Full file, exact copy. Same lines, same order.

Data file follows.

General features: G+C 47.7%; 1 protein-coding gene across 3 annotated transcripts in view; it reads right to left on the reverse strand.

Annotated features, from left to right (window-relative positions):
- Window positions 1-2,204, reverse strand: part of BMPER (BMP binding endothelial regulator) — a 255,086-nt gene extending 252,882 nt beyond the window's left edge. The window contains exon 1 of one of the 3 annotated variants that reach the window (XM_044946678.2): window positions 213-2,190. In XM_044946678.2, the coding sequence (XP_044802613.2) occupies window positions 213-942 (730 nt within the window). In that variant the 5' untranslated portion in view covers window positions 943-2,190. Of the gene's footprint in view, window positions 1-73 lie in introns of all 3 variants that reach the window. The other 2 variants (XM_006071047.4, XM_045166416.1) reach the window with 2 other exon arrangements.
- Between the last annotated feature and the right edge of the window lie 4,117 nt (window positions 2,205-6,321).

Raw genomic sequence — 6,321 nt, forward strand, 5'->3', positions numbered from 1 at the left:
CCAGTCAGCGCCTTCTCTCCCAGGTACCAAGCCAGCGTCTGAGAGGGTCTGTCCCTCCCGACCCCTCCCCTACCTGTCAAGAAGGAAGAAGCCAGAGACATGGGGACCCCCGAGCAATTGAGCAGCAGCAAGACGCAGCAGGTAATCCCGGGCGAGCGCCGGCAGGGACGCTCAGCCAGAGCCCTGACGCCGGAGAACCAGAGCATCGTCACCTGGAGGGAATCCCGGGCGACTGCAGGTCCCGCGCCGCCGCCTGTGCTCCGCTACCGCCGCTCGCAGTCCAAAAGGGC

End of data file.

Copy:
General features: G+C 47.7%; 1 protein-coding gene across 3 annotated transcripts in view; it reads right to left on the reverse strand.

Annotated features, from left to right (window-relative positions):
- Window positions 1-2,204, reverse strand: part of BMPER (BMP binding endothelial regulator) — a 255,086-nt gene extending 252,882 nt beyond the window's left edge. The window contains exon 1 of one of the 3 annotated variants that reach the window (XM_044946678.2): window positions 213-2,190. In XM_044946678.2, the coding sequence (XP_044802613.2) occupies window positions 213-942 (730 nt within the window). In that variant the 5' untranslated portion in view covers window positions 943-2,190. Of the gene's footprint in view, window positions 1-73 lie in introns of all 3 variants that reach the window. The other 2 variants (XM_006071047.4, XM_045166416.1) reach the window with 2 other exon arrangements.
- Between the last annotated feature and the right edge of the window lie 4,117 nt (window positions 2,205-6,321).

Raw genomic sequence — 6,321 nt, forward strand, 5'->3', positions numbered from 1 at the left:
CCAGTCAGCGCCTTCTCTCCCAGGTACCAAGCCAGCGTCTGAGAGGGTCTGTCCCTCCCGACCCCTCCCCTACCTGTCAAGAAGGAAGAAGCCAGAGACATGGGGACCCCCGAGCAATTGAGCAGCAGCAAGACGCAGCAGGTAATCCCGGGCGAGCGCCGGCAGGGACGCTCAGCCAGAGCCCTGACGCCGGAGAACCAGAGCATCGTCACCTGGAGGGAATCCCGGGCGACTGCAGGTCCCGCGCCGCCGCCTGTGCTCCGCTACCGCCGCTCGCAGTCCAAAAGGGC